Like Detroit, the casino town on the Jersey Shore faces declining revenues, retiree obligations and other expenses it can’t pay for. Gov. Chris Christie appointed an emergency manager earlier this year, and former Detroit Emergency Manager Kevyn Orr is advising. The duo released a report Tuesday (see below), calling for layoffs and cuts but not a bankruptcy filing. Here’s the Philadelphia Inquirer’s story, which begins:
Warning of a liquidity crisis through 2015 and a revenue decline “a lot more severe” than they had anticipated, Atlantic City’s emergency managers on Tuesday recommended $10 million in budget cuts, hundreds of layoffs, and mediators to negotiate with casinos and unions. The 60-day interim report by Kevin Lavin and Kevyn Orr, appointed by Gov. Christie, highlighted a $101 million budget shortfall for the city and a $47 million shortfall for the school district, but was short on details of how the city’s long-term financial woes can be solved.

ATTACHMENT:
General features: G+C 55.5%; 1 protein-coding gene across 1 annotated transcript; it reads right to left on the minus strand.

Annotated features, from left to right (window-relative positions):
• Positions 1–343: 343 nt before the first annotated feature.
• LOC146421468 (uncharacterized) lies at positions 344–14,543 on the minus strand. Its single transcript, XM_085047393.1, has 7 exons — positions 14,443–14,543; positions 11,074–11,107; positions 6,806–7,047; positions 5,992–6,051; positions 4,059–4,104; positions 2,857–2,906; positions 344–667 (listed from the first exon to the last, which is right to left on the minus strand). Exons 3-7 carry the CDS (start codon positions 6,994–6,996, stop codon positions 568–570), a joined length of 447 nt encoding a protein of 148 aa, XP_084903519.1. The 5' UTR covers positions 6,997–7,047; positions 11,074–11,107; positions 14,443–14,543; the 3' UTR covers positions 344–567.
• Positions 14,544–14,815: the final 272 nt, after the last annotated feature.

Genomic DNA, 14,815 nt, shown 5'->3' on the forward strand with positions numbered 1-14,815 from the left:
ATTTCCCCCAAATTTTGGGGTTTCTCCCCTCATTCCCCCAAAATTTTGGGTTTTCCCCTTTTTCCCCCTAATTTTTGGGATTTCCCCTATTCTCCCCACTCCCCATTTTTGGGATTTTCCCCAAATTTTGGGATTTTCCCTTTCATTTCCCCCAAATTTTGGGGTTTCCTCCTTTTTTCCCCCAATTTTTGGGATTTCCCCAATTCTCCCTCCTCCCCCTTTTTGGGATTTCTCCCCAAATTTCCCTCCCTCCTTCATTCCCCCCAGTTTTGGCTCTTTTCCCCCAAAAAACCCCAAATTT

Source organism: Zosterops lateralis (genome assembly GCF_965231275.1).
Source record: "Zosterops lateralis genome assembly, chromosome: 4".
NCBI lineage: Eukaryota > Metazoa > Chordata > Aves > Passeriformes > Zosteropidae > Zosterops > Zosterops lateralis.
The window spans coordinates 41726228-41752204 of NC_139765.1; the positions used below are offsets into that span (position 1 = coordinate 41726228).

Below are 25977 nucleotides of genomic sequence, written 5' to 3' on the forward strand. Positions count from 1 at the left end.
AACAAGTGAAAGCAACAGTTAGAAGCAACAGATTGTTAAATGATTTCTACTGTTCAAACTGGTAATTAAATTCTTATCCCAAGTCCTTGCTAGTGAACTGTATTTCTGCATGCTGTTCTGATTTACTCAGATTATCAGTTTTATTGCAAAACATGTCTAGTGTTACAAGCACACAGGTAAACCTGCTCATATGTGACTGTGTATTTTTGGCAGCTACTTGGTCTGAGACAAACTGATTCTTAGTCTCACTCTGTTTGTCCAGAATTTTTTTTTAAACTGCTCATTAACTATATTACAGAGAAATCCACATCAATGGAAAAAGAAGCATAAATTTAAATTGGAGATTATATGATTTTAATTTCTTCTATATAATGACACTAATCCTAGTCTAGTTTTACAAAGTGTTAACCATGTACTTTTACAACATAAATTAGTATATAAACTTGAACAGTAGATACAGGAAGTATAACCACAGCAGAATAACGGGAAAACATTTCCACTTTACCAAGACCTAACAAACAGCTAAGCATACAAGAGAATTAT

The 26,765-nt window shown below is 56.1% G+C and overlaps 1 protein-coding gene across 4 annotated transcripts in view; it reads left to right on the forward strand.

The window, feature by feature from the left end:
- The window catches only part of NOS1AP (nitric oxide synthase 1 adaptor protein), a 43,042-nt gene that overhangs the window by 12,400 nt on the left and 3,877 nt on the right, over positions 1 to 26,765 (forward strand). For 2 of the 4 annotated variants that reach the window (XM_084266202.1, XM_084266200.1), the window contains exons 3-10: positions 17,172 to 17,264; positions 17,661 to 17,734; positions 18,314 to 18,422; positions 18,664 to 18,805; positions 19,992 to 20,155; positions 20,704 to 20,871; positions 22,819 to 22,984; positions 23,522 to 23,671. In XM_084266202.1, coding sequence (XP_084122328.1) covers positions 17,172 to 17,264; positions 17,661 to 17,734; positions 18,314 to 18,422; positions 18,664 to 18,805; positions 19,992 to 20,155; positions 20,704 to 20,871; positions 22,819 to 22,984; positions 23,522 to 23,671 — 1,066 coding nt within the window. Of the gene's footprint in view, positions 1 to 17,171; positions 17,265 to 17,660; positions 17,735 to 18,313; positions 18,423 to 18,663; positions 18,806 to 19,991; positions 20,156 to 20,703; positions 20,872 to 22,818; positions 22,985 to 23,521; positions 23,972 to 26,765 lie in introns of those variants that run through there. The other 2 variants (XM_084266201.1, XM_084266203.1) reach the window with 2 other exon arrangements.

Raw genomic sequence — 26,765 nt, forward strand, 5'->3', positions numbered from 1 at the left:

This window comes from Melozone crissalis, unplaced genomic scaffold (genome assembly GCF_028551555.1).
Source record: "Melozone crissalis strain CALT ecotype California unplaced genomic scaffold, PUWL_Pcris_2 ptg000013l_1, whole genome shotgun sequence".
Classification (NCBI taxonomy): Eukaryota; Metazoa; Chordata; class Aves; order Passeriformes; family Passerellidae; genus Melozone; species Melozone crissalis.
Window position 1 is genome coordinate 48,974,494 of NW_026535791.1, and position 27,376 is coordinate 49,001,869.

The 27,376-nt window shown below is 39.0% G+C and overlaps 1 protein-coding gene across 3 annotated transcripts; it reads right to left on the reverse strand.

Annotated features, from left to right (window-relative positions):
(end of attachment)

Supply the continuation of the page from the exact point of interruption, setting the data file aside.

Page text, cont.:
The Wall Street Journal wrote in this piece:
Releasing a much-awaited report on the city’s future, the emergency managers laid out about $130 million in proposed cuts to close the shortfall. They anticipated further challenges for the struggling gambling resort, saying Atlantic City “simply cannot stand on its own” and probably would need significant state help for the foreseeable future.
And the local newspaper, The Record, weighed in with this:
Hundreds of Atlantic City’s full-time workers could be laid off to close a multi-million dollar budget gap and address a fiscal crisis that is “a lot more severe than we thought,” a financial expert hired by Governor Christie said Tuesday.
As a finale, we bring you PhillyMag.com’s “5 Charts That Show Just How Screwed Atlantic City Is.”